Thursday, April 19, 2007

Looking Before You Leap

I think it takes a certain amount of bravery, trust, and faith to get married - especially for some people.

I also think it takes a certain amount of courage and confidence to choose not to get married... yet.

Although I don't think the demise of any given relationship is necessarily due to a failure on the part of either partner, I do think it makes sense to "do the legwork" before tying the knot.

What do I mean by "do the legwork?" Well, imagine a couple that's been together for a period of years without getting married or engaged. Imagine this couple frequently has to put up with people asking, "So when are you guys going to get married? What are you waiting for?"

At a certain point in people's lives or relationships, others expect to hear wedding bells, soon. Simply by inquiring so frequently (and, in some cases, so forcefully), these people put pressure on the couple to take a step they may or may not be ready for.

"When are you gonna make an honest man/woman out of him/her?"
"When am I gonna get some grandbabies?"
"What, s/he ain't good enough to marry?"

That's pressure.

Choosing to marry or not (yet) based on your and your partner's longer-term compatibility, unresolved issues, or other real-world, practical concerns, then doing what it takes to explore and/or resolve those concerns is "doing the legwork," in my book. Doing this in the face of societal and familial expectations takes another kind of resolve - especially if you're really in-love with your partner and respect the institution of marriage.

Obviously, there are folks who are just perpetually afraid of commitment or who have problems with the institution of marriage, itself, but there are also people who think that marriage is too important to dive into with eyes squeezed shut.

If I'm going to dive into anything, I'm going to do it with my eyes wide open.

As much as I think there should be a certain amount of faith involved in these decisions*, I have to respect those that make such important decisions largely based on their own wants, needs, and preparedness and not that of their parents, their pastor, and the general populace.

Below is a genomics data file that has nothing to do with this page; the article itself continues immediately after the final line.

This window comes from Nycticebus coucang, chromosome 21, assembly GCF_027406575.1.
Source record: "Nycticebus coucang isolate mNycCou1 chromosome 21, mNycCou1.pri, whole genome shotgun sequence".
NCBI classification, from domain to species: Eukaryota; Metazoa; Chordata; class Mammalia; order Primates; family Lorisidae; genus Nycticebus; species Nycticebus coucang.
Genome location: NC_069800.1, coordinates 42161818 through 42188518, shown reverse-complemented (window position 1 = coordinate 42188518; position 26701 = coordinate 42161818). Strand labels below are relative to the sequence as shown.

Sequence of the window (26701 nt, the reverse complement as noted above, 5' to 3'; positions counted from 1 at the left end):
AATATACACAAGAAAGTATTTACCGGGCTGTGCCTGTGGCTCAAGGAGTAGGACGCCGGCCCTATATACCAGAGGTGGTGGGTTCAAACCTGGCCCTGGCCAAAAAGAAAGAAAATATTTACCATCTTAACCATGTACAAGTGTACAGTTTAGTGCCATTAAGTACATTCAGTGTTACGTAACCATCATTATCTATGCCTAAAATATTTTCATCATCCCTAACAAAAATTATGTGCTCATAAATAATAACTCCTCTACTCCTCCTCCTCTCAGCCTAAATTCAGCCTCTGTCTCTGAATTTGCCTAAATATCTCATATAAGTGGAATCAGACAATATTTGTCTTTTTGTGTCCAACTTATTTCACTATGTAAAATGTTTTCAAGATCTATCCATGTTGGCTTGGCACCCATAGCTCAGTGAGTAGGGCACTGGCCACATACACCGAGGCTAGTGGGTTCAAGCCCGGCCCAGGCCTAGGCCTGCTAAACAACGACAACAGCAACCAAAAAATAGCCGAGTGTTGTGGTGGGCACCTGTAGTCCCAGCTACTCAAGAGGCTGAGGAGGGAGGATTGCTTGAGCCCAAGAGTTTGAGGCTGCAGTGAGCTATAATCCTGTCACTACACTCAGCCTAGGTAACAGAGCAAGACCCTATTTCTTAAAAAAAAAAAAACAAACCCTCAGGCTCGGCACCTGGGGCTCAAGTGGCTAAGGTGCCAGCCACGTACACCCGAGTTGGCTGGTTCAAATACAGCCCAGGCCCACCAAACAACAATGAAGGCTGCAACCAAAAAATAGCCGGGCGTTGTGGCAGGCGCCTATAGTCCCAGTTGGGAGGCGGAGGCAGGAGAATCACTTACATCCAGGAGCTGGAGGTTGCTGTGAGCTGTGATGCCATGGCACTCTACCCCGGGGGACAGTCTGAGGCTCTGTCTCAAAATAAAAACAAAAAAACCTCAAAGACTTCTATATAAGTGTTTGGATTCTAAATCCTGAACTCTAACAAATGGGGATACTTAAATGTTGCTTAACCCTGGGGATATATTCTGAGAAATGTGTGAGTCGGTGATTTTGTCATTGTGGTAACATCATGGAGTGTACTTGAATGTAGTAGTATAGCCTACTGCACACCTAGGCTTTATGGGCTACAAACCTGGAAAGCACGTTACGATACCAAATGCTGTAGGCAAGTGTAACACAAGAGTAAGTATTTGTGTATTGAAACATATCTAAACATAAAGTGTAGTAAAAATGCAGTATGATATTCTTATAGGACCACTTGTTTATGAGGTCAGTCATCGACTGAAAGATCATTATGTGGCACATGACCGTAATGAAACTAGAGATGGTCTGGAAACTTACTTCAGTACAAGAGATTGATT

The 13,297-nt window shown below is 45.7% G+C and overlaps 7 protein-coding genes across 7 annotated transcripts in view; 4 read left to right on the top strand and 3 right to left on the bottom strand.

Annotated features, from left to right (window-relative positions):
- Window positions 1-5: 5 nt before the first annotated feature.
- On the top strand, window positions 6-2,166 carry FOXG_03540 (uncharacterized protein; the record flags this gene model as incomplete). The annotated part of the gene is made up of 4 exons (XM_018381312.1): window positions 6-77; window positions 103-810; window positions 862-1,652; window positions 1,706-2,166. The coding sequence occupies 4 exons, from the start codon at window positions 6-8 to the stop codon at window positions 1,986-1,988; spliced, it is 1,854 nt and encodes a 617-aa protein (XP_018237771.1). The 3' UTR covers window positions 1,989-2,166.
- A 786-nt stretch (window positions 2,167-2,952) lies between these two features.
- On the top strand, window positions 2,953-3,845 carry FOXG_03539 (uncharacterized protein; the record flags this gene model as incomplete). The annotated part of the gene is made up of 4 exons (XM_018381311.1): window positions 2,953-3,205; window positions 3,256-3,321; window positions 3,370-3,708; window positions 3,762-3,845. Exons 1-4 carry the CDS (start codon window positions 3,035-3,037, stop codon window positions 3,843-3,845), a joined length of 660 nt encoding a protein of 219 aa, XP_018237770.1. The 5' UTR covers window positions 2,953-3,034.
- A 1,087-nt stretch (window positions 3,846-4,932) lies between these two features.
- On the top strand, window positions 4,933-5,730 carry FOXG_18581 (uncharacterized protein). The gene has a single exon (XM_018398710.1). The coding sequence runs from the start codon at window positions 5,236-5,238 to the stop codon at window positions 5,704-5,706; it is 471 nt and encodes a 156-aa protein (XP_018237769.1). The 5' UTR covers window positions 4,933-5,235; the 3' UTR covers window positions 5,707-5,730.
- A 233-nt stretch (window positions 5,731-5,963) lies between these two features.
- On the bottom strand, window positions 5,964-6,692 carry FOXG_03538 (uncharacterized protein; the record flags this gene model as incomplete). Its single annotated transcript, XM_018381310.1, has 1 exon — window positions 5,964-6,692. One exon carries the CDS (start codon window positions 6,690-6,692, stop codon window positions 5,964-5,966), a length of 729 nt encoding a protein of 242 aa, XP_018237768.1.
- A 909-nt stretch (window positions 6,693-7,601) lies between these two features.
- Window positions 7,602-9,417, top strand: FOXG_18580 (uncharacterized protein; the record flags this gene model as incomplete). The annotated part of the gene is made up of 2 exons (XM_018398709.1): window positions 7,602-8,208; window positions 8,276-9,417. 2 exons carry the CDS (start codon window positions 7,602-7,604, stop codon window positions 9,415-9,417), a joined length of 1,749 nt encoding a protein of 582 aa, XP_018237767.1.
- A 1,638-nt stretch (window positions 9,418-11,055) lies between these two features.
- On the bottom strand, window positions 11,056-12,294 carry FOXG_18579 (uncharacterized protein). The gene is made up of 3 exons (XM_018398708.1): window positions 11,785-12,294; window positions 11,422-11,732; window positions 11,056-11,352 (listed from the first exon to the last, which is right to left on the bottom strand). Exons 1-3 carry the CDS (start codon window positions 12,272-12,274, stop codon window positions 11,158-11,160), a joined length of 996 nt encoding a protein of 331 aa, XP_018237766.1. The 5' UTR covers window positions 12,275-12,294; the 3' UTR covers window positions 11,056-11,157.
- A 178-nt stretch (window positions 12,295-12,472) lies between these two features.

I have to respect those who look before they leap.

* - faith in oneself and one's partner


Angie said...

I think you are right on the money. By the time you have "done the leg work" you know the person well enough to know if you can walk with them to the alter. I think more of us should take some time before we rush to marry. Love alone does not cut it.

Michael May said...


My wife and I were friends for about four years before we started dating. Then we dated for four more years before we got engaged. And we were engaged for a year before we married. I'm all for taking your time and working out as many problems as you can BEFORE you say the vows.

You can't plan for every situation, and surprises will still come up, but when it comes to something as important as marriage, you should hedge your bets everywhere you possibly can.

Anonymous said...

I understand the pressure but I've learned to ignore it. As you know, I've blogged on this topic often.

For me, it's not about love or having faith in my partner. For me, I just don't see the benefit in getting married. Maybe if I had never been married I would feel differently. I've lived on both sides of the fence and I enjoy the single side a lot more.

Anonymous said...

There will always be a certain amount of outside influence when it comes to these kinds of things. It is up to the couple to sort through the mess and make a good decision that works for both of them. Married or not, we all have to live with the consequences of our decisions, especially those that are as big as marriage and kids.